September 18, 2005 Toshiba’s rapidly developing expertise in direct methanol fuel cell (DMFC) technology has been regularly reported in Gizmag over the last year or two, - when the portable power revolution begins, and batteries begin to give way to miniature fuel cells, Toshiba will be one of the significant global contenders. This week the Japanese giant announced that it has developed two prototype direct methanol fuel cell (DMFC) units and begun tests to validate their operation with mobile audio players. Each unit integrates the DMFC that Toshiba announced in June 2004 (the world's smallest), bringing its practical use a major step closer.
The new fuel cell units have an output power of 100mW and 300mW and have been applied to a flash-memory-based digital audio player and an HDD-based digital audio player, respectively
The 100mW unit, similar in shape and size to a pack of gum at a compact W23mm x L75mm x D10mm, can power the flash-based player for approximately 35 hours on a single 3.5ml charge of highly concentrated methanol, the fuel that drives the electricity producing chemical reaction in the fuel cell. The 300mW unit is W60mm x L75mm x D10mm and delivers enough power to keep an HDD-based audio player running for approximately 60 hours on a single 10ml charge.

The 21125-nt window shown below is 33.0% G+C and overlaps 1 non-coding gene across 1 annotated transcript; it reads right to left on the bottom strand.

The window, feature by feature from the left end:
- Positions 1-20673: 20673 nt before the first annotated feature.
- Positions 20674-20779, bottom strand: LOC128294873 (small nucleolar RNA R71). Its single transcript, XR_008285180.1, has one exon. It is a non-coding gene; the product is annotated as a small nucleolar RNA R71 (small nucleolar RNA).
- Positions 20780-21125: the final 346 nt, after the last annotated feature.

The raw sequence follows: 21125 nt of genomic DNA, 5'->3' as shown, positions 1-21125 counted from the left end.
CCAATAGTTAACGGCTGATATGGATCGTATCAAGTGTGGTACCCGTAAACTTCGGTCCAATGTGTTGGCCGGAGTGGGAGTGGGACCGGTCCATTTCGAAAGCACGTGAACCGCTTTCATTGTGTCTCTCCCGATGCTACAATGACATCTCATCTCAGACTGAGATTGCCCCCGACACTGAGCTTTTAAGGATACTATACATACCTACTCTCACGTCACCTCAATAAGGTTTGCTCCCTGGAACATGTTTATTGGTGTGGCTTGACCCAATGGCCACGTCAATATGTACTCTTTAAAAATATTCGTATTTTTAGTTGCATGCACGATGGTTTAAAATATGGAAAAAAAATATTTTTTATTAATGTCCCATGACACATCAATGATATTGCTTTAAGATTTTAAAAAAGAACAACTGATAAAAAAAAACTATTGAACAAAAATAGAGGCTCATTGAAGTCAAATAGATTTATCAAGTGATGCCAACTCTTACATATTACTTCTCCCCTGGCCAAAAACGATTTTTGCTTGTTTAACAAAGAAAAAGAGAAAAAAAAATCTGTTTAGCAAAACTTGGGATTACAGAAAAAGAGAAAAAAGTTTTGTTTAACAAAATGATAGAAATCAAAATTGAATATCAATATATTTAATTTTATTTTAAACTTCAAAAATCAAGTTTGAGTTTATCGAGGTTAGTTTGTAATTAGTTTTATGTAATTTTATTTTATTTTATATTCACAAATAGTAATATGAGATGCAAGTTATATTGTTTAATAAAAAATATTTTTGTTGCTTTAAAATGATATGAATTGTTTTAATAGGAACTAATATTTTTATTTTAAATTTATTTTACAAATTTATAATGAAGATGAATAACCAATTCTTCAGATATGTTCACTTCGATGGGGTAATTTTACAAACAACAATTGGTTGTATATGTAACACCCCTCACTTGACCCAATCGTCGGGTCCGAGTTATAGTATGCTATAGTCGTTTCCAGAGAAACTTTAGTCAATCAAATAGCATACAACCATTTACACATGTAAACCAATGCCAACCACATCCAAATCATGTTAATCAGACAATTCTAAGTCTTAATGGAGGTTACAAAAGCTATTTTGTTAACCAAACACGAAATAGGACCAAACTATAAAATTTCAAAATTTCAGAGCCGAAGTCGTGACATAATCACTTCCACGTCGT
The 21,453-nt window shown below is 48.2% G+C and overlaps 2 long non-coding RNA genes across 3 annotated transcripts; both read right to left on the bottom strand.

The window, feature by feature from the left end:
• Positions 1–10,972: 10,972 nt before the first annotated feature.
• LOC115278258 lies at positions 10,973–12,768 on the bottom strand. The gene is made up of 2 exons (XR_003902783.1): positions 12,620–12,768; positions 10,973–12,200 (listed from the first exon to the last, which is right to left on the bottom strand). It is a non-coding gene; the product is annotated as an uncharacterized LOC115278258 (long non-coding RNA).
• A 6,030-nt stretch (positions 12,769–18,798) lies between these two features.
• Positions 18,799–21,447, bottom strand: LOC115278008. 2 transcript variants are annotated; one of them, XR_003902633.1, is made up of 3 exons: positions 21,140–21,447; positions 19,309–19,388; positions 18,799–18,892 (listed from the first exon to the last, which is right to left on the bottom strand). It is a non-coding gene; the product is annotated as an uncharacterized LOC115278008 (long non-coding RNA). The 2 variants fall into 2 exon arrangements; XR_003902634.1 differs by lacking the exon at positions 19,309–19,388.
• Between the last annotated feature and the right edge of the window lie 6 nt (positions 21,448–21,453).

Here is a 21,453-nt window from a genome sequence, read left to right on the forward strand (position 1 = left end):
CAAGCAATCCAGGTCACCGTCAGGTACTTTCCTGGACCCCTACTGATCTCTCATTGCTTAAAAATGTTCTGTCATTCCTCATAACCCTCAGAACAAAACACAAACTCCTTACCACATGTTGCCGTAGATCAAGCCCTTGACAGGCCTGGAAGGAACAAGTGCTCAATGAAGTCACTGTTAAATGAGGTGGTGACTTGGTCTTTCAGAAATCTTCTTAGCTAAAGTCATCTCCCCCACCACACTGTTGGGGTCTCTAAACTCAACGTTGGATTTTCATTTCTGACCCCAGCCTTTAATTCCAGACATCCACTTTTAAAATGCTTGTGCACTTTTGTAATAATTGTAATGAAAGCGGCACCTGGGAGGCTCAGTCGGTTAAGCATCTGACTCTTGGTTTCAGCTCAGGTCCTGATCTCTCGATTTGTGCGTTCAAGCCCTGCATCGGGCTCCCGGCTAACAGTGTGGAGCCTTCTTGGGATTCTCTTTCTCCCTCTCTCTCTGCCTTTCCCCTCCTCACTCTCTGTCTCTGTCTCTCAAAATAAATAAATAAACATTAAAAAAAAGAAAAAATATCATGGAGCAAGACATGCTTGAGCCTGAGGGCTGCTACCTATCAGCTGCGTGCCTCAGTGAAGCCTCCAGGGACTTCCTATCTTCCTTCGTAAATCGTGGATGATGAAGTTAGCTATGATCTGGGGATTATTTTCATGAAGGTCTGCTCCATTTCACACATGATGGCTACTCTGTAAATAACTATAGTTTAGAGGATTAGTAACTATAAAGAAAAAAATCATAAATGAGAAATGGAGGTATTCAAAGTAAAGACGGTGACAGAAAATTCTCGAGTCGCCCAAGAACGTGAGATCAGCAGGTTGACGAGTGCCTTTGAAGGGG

Both prototype players include components related to the testing and are W35mm x L110mm x D20mm (flash memory) and W65mm x L125mm x D27mm (HDD) with the fuel cell units. These sizes can be reduced substantially by removing the extra components and applying optimal design for commercial products.
The design of the fuel cell units reflects current moves toward international standardization of micro fuel cells and meets the International Electrotechnical Commission's draft safety standards now under review.
Toshiba's DMFC features a passive fuel supply system that is suited to smaller fuel cells and use with a highly concentrated methanol solution. Fuel cells usually mix methane with water in a concentration of less than 30%, a dilution that supports generating efficiency but which requires a fuel tank that is much too big for portable equipment. Through durability and reliability tests with the new units, Toshiba will accelerate technology enhancements, including development of production technology, to support integration of DMFC into commercial products expected to appear in and after 2007.
The two prototype players and their methanol cartridges will be exhibited at the CEATEC JAPAN 2005 which will be held at Makuhari Messe, Chiba Prefecture, from October 4 to 8, 2005.